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Saturday, March 4, 2017

Behind The Mask: A Superhero Anthology

I started reading superhero comic books when I was a mere sprout in the 1960's.  I still love them-especially female superheroes. Lynda Carter as Wonder Woman was an inspiration, and  I would probably watch the current Supergirl series even if the star hadn't been on Glee.  

That's why I immediately jumped at the chance to read and review an ARC of  Behind The Mask: A Superhero Anthology from Net Galley.

                                   




 Sixteen of the twenty stories that appear in this volume are original to the anthology.  Only four are reprints.  The stories I liked best have never appeared anywhere else.   Other stories were well-written but didn't appeal to me.  There also were stories that didn't feel complete in themselves.  They were probably sneak peeks for upcoming novels.

My #1 favorite of the anthology was "Destroy The City With Me Tonight" by Kate Marshall.   I found it original and compelling.  It's a riff on the idea of superheroes being linked to cities.  The link in Marshall's story is  much stronger.  The story also deals with memory as a bond between human beings.   When that bond dissipates,  you feel isolated.  People with superpowers feeling disconnected from humanity is a dangerous situation.  The protagonist deals with an ethical dilemma that would cause her to morph from hero to villain if she made the wrong choice.

Another amazing standout story was "Madjack" by Nathan Crowder.  It was a moving story about a recently deceased rock star with powers that would be very useful for someone in that profession.  The protagonist is his daughter, a rock star in her own right.  If this were in another science fiction anthology, no one would consider it a superhero story.   It stretches the concept a bit, but I loved it.   I now want to read Crowder's fantasy novel, Ink Calls To Ink.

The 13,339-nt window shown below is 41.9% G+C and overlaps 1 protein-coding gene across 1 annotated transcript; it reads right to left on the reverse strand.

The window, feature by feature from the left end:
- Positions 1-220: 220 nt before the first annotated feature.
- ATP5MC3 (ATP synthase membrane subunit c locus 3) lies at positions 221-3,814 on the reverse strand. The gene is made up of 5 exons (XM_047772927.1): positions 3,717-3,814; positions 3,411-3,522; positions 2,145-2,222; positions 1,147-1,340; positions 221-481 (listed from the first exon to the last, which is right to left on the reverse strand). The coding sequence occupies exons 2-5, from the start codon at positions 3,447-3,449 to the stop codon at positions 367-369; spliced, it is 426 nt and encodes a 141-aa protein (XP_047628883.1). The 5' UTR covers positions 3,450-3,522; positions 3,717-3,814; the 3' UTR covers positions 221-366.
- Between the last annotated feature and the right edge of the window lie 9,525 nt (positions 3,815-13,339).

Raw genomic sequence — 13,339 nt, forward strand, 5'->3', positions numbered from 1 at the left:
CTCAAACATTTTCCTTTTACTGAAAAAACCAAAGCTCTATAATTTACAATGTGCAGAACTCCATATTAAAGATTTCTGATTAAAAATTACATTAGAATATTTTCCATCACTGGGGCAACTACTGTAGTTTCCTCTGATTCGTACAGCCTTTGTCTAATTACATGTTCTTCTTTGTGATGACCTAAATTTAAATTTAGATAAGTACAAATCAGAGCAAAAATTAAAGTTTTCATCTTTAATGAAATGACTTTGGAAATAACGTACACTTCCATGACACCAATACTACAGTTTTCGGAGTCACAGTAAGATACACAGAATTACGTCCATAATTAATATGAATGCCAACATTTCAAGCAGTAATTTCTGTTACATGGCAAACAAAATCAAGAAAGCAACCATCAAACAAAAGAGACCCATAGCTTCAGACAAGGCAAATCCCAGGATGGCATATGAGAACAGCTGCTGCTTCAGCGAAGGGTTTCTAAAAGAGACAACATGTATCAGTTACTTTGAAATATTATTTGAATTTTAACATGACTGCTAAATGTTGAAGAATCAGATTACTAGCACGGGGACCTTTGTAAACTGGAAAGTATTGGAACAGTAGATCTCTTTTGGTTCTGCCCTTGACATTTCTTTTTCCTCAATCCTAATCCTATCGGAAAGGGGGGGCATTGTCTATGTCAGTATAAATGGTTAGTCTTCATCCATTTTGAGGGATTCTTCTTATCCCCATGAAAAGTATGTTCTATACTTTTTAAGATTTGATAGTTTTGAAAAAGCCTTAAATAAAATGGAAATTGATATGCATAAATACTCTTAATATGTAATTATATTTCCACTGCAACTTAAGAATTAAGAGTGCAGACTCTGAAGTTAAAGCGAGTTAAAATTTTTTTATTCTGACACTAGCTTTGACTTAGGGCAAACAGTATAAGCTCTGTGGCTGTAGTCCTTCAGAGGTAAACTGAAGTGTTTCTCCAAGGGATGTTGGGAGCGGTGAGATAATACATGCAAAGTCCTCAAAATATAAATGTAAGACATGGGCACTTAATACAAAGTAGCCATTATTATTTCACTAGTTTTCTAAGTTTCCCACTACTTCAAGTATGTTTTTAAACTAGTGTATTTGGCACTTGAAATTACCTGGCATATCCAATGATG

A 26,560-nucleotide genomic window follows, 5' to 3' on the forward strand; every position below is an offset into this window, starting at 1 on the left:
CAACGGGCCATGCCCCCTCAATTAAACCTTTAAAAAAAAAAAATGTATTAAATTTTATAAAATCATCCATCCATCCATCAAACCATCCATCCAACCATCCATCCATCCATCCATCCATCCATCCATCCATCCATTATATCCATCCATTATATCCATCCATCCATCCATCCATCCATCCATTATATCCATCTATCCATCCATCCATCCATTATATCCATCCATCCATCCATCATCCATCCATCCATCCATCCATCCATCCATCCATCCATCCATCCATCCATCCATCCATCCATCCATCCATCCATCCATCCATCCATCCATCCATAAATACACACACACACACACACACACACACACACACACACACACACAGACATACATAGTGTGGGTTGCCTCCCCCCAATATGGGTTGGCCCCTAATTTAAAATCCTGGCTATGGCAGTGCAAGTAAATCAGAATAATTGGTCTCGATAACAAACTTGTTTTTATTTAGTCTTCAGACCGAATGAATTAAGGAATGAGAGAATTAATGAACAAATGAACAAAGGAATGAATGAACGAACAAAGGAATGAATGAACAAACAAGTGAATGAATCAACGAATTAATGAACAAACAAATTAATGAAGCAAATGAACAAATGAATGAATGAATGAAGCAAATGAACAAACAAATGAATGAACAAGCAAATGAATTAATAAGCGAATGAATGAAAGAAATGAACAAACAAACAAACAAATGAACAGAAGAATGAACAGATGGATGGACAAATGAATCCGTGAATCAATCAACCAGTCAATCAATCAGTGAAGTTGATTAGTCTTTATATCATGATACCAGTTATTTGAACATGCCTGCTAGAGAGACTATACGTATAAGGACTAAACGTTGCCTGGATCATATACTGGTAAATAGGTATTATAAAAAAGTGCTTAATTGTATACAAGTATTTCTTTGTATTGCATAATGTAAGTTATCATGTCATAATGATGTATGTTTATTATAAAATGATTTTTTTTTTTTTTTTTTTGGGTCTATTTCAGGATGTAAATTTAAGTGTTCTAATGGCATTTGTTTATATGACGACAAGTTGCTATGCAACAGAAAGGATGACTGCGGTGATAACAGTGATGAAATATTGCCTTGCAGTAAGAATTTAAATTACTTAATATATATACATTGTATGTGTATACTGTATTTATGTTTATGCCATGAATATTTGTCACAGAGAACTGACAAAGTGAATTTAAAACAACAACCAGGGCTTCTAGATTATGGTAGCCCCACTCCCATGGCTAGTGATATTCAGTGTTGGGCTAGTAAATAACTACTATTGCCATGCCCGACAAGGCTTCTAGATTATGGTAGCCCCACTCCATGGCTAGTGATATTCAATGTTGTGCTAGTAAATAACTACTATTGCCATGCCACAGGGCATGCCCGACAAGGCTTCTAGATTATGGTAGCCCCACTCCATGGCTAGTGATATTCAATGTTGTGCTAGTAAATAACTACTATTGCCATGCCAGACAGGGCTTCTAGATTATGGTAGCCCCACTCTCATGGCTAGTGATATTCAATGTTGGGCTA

I think that what these stories had in common is that they involved characters with enough stature to be called heroes, characters that I admired because they struggled against becoming villains.   That's my motivation for reading about superheroes.   I want to believe in heroes.  I feel that they represent the best in us.  In this world where cynicism and noir are popular, I feel that superheroes are the antidote.   I found that hopeful vision in those particular stories of Behind The Mask which makes me glad that I read them.

                                






                                        

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